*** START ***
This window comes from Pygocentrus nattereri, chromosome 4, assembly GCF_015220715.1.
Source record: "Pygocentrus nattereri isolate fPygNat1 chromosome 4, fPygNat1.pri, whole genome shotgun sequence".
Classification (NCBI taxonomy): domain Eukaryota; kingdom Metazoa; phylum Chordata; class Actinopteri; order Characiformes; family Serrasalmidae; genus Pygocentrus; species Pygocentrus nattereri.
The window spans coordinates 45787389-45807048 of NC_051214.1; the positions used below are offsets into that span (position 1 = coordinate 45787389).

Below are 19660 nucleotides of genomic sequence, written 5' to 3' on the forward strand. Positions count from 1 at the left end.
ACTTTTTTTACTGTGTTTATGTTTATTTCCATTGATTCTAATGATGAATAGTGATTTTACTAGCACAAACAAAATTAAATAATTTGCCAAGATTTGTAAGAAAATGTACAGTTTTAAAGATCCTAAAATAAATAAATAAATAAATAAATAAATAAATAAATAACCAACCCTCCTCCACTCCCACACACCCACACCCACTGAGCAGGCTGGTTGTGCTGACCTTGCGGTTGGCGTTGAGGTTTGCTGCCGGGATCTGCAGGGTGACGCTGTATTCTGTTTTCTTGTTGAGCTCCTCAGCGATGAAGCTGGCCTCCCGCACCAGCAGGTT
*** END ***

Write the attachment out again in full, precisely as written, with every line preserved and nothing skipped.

This window comes from Pygocentrus nattereri, chromosome 4, assembly GCF_015220715.1.
Source record: "Pygocentrus nattereri isolate fPygNat1 chromosome 4, fPygNat1.pri, whole genome shotgun sequence".
Classification (NCBI taxonomy): domain Eukaryota; kingdom Metazoa; phylum Chordata; class Actinopteri; order Characiformes; family Serrasalmidae; genus Pygocentrus; species Pygocentrus nattereri.
The window spans coordinates 45787389-45807048 of NC_051214.1; the positions used below are offsets into that span (position 1 = coordinate 45787389).

Below are 19660 nucleotides of genomic sequence, written 5' to 3' on the forward strand. Positions count from 1 at the left end.
ACTTTTTTTACTGTGTTTATGTTTATTTCCATTGATTCTAATGATGAATAGTGATTTTACTAGCACAAACAAAATTAAATAATTTGCCAAGATTTGTAAGAAAATGTACAGTTTTAAAGATCCTAAAATAAATAAATAAATAAATAAATAAATAAATAAATAACCAACCCTCCTCCACTCCCACACACCCACACCCACTGAGCAGGCTGGTTGTGCTGACCTTGCGGTTGGCGTTGAGGTTTGCTGCCGGGATCTGCAGGGTGACGCTGTATTCTGTTTTCTTGTTGAGCTCCTCAGCGATGAAGCTGGCCTCCCGCACCAGCAGGTT